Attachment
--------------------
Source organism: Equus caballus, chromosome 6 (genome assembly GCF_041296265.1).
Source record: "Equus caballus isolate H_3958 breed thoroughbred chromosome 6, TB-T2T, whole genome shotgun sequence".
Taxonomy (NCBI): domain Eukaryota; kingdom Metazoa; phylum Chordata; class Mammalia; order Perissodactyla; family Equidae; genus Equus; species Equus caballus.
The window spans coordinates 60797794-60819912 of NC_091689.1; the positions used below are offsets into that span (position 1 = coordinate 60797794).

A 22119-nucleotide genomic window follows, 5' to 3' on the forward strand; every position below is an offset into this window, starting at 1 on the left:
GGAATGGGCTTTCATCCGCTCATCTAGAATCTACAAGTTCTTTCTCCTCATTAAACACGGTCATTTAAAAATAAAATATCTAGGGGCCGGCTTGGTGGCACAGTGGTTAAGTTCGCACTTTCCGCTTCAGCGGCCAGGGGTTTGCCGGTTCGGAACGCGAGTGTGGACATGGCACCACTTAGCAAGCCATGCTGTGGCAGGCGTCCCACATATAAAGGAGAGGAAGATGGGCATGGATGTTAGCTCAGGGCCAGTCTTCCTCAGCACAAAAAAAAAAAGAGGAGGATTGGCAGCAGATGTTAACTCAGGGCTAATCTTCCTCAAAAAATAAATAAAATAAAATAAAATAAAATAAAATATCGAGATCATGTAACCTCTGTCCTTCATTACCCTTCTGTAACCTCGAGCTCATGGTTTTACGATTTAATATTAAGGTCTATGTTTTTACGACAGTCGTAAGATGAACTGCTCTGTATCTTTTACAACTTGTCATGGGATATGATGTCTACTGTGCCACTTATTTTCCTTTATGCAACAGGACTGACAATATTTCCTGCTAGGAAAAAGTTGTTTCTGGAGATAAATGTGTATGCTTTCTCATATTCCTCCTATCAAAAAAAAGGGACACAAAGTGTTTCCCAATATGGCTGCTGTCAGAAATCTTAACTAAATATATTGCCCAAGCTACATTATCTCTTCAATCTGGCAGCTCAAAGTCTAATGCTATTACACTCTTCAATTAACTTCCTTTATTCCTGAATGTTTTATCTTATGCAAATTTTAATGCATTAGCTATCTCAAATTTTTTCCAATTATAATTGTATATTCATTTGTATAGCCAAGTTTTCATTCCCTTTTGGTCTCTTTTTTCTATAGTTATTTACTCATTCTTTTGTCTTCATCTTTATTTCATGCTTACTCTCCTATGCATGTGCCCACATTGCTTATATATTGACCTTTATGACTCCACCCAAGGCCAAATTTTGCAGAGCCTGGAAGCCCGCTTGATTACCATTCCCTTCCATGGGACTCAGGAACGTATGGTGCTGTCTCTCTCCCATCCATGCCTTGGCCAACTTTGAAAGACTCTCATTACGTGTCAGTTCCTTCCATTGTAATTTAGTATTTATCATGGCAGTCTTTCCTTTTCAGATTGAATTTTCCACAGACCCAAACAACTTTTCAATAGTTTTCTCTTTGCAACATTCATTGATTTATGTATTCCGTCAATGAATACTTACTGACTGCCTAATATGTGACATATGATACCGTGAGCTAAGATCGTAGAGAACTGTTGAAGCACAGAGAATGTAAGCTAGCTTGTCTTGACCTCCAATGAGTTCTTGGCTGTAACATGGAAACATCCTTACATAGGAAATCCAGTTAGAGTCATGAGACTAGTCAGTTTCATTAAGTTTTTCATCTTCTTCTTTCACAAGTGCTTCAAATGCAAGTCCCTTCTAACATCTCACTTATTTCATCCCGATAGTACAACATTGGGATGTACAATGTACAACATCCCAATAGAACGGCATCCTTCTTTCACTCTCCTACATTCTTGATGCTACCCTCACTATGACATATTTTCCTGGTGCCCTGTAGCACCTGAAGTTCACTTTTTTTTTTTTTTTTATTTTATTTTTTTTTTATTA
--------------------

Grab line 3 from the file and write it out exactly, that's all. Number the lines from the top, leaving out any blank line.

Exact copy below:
Taxonomy (NCBI): domain Eukaryota; kingdom Metazoa; phylum Chordata; class Mammalia; order Perissodactyla; family Equidae; genus Equus; species Equus caballus.